5. Left-field scoreboard. It's just beautiful and it makes you feel good looking at it. That's all you can really say about it. The gorgeous red PHILLIES script logo is perched on top, much like the INDIANS script logo over in Cleveland, and for a night game, it stands out luminously. After all, this is where the Declaration of Independence was signed by our forefathers on July 4, 1776, so a prominent script pronoun matters. The home team has a penchant for lighting up this scoreboard as well.
6. The Liberty Bell Home Run Spectacular. That's what they call it. Not just the Liberty Bell. This one is 50 feet high and 35 feet wide, and it's neon and it swings and rings after Phillies home runs. The bell is suspended 100 feet above street level.
7. The fans in left field let opposing players know who is in charge: Them.
"I've always been entertained by the Phillies fans, the Philadelphia fans in general, whether it's the Eagles, the Flyers, etc.," said Rays manager Joe Maddon, who hails from nearby Hazleton, Pa. "I used to watch them on TV. ... I have a lot of respect for the Philly fan or the Philadelphia fan in general, because he's so into his group. And I know they live and die by it. It is religious here."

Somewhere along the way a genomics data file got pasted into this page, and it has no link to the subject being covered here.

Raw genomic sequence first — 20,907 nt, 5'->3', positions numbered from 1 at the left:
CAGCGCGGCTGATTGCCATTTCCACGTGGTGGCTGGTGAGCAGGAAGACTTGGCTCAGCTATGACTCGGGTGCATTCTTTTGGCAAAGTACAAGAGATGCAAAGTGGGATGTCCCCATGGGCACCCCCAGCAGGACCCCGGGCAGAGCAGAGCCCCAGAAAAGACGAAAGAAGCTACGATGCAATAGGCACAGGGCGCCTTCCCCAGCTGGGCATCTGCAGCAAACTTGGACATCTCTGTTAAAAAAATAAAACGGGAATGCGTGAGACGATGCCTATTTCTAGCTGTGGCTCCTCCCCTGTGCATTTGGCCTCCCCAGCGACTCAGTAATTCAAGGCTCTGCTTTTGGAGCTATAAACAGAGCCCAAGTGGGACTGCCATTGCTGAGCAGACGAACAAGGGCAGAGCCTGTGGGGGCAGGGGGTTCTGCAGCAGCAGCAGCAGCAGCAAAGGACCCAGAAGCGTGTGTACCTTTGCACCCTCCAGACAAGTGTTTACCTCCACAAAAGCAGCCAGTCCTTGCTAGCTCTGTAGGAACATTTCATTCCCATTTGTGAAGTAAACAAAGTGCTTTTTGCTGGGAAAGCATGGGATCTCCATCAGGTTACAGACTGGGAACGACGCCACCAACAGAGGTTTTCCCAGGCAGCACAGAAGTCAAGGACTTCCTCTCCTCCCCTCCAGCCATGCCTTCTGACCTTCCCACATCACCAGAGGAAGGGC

8. Hall of Fame club level. We especially love the hundreds and hundreds of baseballs all side-by-side forming a whole stretch of one wall there, and also the "quote wall." It is actually listed as "Cooperstown Gallery -- A Tribute to the Fans" -- and here are just some of the quotations cited from past Hall of Fame inductions:
"I'm going to quote Casey Stengel, 'No one or two people could have done all this.' God bless, and especially the fans. You have made this the greatest day of my life." -- Richie Ashburn, July 30, 1995.
"Memory is baseball's fourth dimension, and I know the memory of this day will be with my family and myself forever and thank you so much. You're very kind." -- Steve Carlton, July 31, 1994.
"I am just very thrilled to be here this day. Thank you very much to so many people for this great event." -- Robin Roberts, Aug. 9, 1976.
9. Outfield planters. Take a good look at the edge of the home run wall that provides spacing between player and fans. It is filled with beautiful flowers. Watching baseball is kind of like stopping to smell the flowers, and in this case, you get to do both.